Newman's leadership style 'tanking'
Australian Associated Press is Australia's national news agency. The organisation was established in 1935 by Fairfax and The Herald and Weekly Times.
When Campbell Newman stormed to power in March, there was talk of the Liberal National Party (LNP) ruling Queensland for the next four or five terms.
Five months on, the tide has turned in dramatic fashion and analysts are now warning that without a change in leadership style, he and his government could be one-term wonders.
Political analysts Paul Williams and Scott Prasser agree there was always going to be anger over the loss of thousands of public sector jobs.
But the former Brisbane lord mayor's approach to the state's top job must have LNP strategists worried, says Griffith University's Dr Williams.
Three opinion polls in the past week have shown the premier's popularity has plummeted since the LNP reduced Labor to just seven seats in the 89-seat parliament.
Dr Williams says it's staggering that Mr Newman's approval rating would be in negative territory so soon.
The Galaxy poll puts his personal satisfaction rating at just 44 per cent, down from 64 per cent in May. His dissatisfaction rating is now at 49 per cent, compared to 19 per cent in May.
The LNP's primary vote has also fallen from 54 per cent to 48 per cent.
But the party still has a 60-40 lead over Labor on a two-party preferred basis, despite a seven per cent swing to Labor since May.
Much is being said about the fact Mr Newman's standing has taken a hit well beyond what his party has suffered.
"For a premier, so early on, to be in negative territory ... means his leadership style is going to have to be something he and the strategists work on," Dr Williams says.
"I would be surprised if you don't see a softer, more apologetic, more sensitive premier to ameliorate some of the damage that's been sustained."
He says Mr Newman must understand he can't apply the same leadership style to the premiership as he did when he was Brisbane's lord mayor.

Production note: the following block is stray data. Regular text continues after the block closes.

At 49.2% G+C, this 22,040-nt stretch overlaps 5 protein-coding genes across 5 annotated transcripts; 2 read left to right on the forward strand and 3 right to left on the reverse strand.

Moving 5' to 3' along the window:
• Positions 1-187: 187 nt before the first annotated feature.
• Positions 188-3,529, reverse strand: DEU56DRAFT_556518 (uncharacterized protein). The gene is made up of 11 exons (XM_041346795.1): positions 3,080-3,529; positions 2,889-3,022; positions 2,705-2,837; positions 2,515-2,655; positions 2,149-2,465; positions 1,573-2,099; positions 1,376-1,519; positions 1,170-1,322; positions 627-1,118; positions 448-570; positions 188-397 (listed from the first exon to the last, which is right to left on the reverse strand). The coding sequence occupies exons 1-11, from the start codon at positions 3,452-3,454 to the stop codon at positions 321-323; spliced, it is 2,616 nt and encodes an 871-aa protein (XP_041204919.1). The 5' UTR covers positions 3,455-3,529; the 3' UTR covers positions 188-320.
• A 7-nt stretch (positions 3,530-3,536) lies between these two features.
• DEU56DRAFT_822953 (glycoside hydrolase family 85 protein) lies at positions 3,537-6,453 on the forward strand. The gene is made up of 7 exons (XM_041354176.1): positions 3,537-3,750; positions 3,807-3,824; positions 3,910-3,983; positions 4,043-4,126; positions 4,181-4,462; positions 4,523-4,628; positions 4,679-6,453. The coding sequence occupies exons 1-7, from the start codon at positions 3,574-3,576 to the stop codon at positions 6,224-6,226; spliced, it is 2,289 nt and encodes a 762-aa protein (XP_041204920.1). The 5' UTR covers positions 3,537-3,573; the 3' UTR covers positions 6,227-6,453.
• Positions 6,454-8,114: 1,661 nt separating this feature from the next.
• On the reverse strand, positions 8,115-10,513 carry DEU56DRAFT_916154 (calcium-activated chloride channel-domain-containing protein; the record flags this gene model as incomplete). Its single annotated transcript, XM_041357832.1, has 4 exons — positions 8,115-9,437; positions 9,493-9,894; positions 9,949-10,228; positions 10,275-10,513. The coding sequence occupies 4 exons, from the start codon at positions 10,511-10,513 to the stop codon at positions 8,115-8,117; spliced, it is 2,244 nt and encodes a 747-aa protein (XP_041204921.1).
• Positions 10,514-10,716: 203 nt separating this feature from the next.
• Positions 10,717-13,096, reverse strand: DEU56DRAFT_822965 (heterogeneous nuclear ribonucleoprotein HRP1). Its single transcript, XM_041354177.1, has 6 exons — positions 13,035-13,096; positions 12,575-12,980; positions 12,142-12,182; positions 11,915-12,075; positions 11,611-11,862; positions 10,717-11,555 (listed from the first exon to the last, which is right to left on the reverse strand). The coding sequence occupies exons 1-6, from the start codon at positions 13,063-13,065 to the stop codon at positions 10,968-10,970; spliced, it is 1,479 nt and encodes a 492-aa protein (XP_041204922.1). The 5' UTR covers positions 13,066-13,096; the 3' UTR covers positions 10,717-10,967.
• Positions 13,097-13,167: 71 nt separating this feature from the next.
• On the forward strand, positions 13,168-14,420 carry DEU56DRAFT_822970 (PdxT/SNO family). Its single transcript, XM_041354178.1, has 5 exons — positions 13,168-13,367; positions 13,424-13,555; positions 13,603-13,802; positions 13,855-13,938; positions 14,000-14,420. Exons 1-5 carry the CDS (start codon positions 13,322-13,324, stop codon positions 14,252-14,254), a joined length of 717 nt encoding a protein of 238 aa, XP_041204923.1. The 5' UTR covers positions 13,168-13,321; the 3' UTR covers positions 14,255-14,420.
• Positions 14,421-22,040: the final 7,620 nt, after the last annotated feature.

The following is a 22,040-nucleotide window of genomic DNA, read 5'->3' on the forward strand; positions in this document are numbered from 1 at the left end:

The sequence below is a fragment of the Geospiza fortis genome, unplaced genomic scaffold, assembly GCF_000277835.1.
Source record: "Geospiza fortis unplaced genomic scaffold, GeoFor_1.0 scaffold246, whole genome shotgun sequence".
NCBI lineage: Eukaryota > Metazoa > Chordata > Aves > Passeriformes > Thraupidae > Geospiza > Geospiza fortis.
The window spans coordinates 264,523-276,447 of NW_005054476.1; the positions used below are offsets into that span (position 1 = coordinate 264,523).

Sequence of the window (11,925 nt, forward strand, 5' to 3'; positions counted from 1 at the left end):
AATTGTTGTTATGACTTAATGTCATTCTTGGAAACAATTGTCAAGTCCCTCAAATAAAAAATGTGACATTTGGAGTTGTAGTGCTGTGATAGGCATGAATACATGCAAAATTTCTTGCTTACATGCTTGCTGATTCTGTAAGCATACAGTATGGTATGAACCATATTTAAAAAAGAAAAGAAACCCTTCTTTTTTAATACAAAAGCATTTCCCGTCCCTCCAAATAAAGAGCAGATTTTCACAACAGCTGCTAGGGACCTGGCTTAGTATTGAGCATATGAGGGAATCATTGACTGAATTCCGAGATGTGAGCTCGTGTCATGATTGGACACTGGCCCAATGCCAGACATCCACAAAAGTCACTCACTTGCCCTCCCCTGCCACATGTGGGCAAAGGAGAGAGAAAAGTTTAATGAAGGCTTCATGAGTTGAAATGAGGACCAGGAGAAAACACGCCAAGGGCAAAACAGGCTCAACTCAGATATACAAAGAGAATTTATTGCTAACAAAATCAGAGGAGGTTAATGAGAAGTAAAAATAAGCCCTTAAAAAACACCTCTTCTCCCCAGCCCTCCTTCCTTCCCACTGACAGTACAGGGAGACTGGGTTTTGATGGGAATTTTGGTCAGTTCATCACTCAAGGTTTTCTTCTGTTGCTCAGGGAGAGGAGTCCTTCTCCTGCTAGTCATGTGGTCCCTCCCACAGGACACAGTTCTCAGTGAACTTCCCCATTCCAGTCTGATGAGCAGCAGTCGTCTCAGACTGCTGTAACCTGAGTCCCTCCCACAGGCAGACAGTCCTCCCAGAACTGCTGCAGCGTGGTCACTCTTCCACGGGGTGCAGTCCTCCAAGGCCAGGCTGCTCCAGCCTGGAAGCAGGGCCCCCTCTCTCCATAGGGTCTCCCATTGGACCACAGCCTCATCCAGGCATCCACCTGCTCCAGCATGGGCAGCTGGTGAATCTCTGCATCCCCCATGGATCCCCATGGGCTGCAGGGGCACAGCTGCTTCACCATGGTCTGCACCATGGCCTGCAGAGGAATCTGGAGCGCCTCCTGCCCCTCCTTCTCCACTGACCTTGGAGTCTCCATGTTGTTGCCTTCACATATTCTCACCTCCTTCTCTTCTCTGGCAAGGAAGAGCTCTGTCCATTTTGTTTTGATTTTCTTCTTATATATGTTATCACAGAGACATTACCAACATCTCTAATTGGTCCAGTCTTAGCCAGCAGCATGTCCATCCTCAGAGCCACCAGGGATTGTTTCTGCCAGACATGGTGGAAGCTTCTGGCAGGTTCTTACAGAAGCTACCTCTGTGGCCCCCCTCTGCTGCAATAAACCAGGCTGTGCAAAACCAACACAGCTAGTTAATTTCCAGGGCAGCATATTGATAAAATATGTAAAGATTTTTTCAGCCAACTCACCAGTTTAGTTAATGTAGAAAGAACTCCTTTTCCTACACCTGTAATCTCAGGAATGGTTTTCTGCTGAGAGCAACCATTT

"Newman has come in very strongly with this sense of my government, and it's my parliament and I'm the boss," Dr Williams says.
"In the council chamber, he never really had an opposite number. But in the parliament you do have an opposite number and you have to show that due respect."
In parliament last week, Mr Newman - who promised voters he would govern with humility, dignity and grace - called Labor MP Curtis Pitt "a thug" and "a grub" and told him to "get a real job" during debate on changes to the Public Service Act.
Dr Williams says the recent polls had put beyond doubt a sentiment among voters that Mr Newman had swung the axe "too heavily and had shown little compassion".
"Certainly some of the online chatter is he seems to be taking great joy in it, that he has a personal vendetta against the public sector," he says.
"And that's gone down very badly."
Dr Williams said the polls were likely to get worse for Mr Newman, as the full extent of its job and funding cuts are detailed in next month's budget.
Australian Catholic University political analyst Scott Prasser agrees the Newman government has a communication problem.
"It's not good at articulating what they're trying to achieve other than cuts," he says.
"... it's an inability to develop a vision, or to put it in a structure that people can get.
"They're going to have to take the Queensland people into their confidence otherwise they will soon become a one-term government."